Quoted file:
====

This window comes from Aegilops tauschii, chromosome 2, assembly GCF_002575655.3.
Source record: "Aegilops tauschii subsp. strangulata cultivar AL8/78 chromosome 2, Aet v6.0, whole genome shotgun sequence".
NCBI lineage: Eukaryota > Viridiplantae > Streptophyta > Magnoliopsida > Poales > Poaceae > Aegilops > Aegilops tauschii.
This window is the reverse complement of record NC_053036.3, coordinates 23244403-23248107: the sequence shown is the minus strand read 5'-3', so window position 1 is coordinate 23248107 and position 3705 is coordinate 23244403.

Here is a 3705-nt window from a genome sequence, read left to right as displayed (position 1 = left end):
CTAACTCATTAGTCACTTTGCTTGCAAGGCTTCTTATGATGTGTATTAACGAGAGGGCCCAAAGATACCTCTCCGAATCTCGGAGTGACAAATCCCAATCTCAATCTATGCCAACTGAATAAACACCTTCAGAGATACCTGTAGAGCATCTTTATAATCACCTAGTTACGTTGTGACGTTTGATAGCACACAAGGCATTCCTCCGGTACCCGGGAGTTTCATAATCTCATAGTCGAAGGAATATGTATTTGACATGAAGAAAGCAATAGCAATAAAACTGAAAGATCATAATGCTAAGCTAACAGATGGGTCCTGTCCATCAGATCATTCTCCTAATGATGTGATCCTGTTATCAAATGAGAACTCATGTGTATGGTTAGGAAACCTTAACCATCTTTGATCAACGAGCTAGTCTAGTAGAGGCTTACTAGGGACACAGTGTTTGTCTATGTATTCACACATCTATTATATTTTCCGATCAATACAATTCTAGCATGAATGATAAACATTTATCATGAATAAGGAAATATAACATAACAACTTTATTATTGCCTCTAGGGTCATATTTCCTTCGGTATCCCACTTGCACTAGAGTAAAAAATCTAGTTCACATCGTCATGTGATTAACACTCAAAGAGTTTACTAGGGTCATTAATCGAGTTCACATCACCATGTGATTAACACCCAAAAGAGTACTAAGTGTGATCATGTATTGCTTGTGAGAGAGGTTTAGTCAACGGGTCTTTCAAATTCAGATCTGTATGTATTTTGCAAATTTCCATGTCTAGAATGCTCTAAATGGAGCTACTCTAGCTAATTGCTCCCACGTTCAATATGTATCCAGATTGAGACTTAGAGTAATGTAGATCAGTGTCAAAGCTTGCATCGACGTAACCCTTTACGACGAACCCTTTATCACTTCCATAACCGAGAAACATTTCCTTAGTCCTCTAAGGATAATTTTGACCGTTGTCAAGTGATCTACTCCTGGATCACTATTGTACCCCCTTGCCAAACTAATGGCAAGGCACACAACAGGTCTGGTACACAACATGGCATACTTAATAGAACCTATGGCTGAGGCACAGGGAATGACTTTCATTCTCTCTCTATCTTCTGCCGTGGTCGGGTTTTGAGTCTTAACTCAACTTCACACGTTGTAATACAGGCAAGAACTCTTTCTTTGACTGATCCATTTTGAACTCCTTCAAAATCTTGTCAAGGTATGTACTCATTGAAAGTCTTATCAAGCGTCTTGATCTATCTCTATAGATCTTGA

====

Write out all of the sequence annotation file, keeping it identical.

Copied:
This window comes from Aegilops tauschii, chromosome 2, assembly GCF_002575655.3.
Source record: "Aegilops tauschii subsp. strangulata cultivar AL8/78 chromosome 2, Aet v6.0, whole genome shotgun sequence".
NCBI lineage: Eukaryota > Viridiplantae > Streptophyta > Magnoliopsida > Poales > Poaceae > Aegilops > Aegilops tauschii.
This window is the reverse complement of record NC_053036.3, coordinates 23244403-23248107: the sequence shown is the minus strand read 5'-3', so window position 1 is coordinate 23248107 and position 3705 is coordinate 23244403.

Here is a 3705-nt window from a genome sequence, read left to right as displayed (position 1 = left end):
CTAACTCATTAGTCACTTTGCTTGCAAGGCTTCTTATGATGTGTATTAACGAGAGGGCCCAAAGATACCTCTCCGAATCTCGGAGTGACAAATCCCAATCTCAATCTATGCCAACTGAATAAACACCTTCAGAGATACCTGTAGAGCATCTTTATAATCACCTAGTTACGTTGTGACGTTTGATAGCACACAAGGCATTCCTCCGGTACCCGGGAGTTTCATAATCTCATAGTCGAAGGAATATGTATTTGACATGAAGAAAGCAATAGCAATAAAACTGAAAGATCATAATGCTAAGCTAACAGATGGGTCCTGTCCATCAGATCATTCTCCTAATGATGTGATCCTGTTATCAAATGAGAACTCATGTGTATGGTTAGGAAACCTTAACCATCTTTGATCAACGAGCTAGTCTAGTAGAGGCTTACTAGGGACACAGTGTTTGTCTATGTATTCACACATCTATTATATTTTCCGATCAATACAATTCTAGCATGAATGATAAACATTTATCATGAATAAGGAAATATAACATAACAACTTTATTATTGCCTCTAGGGTCATATTTCCTTCGGTATCCCACTTGCACTAGAGTAAAAAATCTAGTTCACATCGTCATGTGATTAACACTCAAAGAGTTTACTAGGGTCATTAATCGAGTTCACATCACCATGTGATTAACACCCAAAAGAGTACTAAGTGTGATCATGTATTGCTTGTGAGAGAGGTTTAGTCAACGGGTCTTTCAAATTCAGATCTGTATGTATTTTGCAAATTTCCATGTCTAGAATGCTCTAAATGGAGCTACTCTAGCTAATTGCTCCCACGTTCAATATGTATCCAGATTGAGACTTAGAGTAATGTAGATCAGTGTCAAAGCTTGCATCGACGTAACCCTTTACGACGAACCCTTTATCACTTCCATAACCGAGAAACATTTCCTTAGTCCTCTAAGGATAATTTTGACCGTTGTCAAGTGATCTACTCCTGGATCACTATTGTACCCCCTTGCCAAACTAATGGCAAGGCACACAACAGGTCTGGTACACAACATGGCATACTTAATAGAACCTATGGCTGAGGCACAGGGAATGACTTTCATTCTCTCTCTATCTTCTGCCGTGGTCGGGTTTTGAGTCTTAACTCAACTTCACACGTTGTAATACAGGCAAGAACTCTTTCTTTGACTGATCCATTTTGAACTCCTTCAAAATCTTGTCAAGGTATGTACTCATTGAAAGTCTTATCAAGCGTCTTGATCTATCTCTATAGATCTTGA